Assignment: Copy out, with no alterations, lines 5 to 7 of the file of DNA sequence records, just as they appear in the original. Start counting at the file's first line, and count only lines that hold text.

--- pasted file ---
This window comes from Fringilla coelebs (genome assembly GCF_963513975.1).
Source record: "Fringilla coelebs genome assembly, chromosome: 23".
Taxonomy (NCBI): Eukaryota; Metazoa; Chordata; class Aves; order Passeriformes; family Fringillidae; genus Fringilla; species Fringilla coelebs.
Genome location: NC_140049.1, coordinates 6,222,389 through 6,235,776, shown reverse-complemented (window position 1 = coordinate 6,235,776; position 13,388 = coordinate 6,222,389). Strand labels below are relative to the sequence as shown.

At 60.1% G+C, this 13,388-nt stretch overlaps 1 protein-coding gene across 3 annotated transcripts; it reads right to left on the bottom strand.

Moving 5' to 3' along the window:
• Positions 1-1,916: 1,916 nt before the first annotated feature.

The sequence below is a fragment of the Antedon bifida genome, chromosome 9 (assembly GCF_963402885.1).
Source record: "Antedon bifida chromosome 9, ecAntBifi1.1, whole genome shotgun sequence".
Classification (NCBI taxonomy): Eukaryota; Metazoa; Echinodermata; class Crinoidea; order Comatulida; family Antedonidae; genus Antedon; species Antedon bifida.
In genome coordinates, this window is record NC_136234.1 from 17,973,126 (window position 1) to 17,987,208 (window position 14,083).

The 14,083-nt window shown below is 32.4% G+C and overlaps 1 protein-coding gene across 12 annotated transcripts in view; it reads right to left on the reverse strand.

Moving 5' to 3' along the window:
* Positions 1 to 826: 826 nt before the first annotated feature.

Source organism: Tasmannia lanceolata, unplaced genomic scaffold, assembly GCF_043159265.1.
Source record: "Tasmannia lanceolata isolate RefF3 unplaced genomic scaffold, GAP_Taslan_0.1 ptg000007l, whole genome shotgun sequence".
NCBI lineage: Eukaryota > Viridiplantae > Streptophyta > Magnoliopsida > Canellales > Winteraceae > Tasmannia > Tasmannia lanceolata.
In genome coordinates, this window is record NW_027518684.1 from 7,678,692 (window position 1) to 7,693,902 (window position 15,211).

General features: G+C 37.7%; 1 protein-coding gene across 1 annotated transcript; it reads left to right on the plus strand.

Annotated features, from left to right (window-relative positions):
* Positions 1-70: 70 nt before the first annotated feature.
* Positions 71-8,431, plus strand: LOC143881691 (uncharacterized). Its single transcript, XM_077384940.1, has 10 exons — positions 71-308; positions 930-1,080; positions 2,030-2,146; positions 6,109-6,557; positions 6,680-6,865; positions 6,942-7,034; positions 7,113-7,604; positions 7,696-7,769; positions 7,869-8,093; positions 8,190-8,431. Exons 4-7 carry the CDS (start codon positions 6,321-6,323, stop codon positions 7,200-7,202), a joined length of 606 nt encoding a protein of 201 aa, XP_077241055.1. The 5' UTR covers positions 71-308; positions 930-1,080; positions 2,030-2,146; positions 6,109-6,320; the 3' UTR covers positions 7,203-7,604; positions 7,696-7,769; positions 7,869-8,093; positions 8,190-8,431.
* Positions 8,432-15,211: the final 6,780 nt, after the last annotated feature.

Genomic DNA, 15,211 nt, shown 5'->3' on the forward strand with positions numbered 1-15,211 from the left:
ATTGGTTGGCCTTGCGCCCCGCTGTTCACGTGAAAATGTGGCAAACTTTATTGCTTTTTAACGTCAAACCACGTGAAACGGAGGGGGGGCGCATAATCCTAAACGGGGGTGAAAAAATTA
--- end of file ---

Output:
At 60.1% G+C, this 13,388-nt stretch overlaps 1 protein-coding gene across 3 annotated transcripts; it reads right to left on the bottom strand.

Moving 5' to 3' along the window:
• Positions 1-1,916: 1,916 nt before the first annotated feature.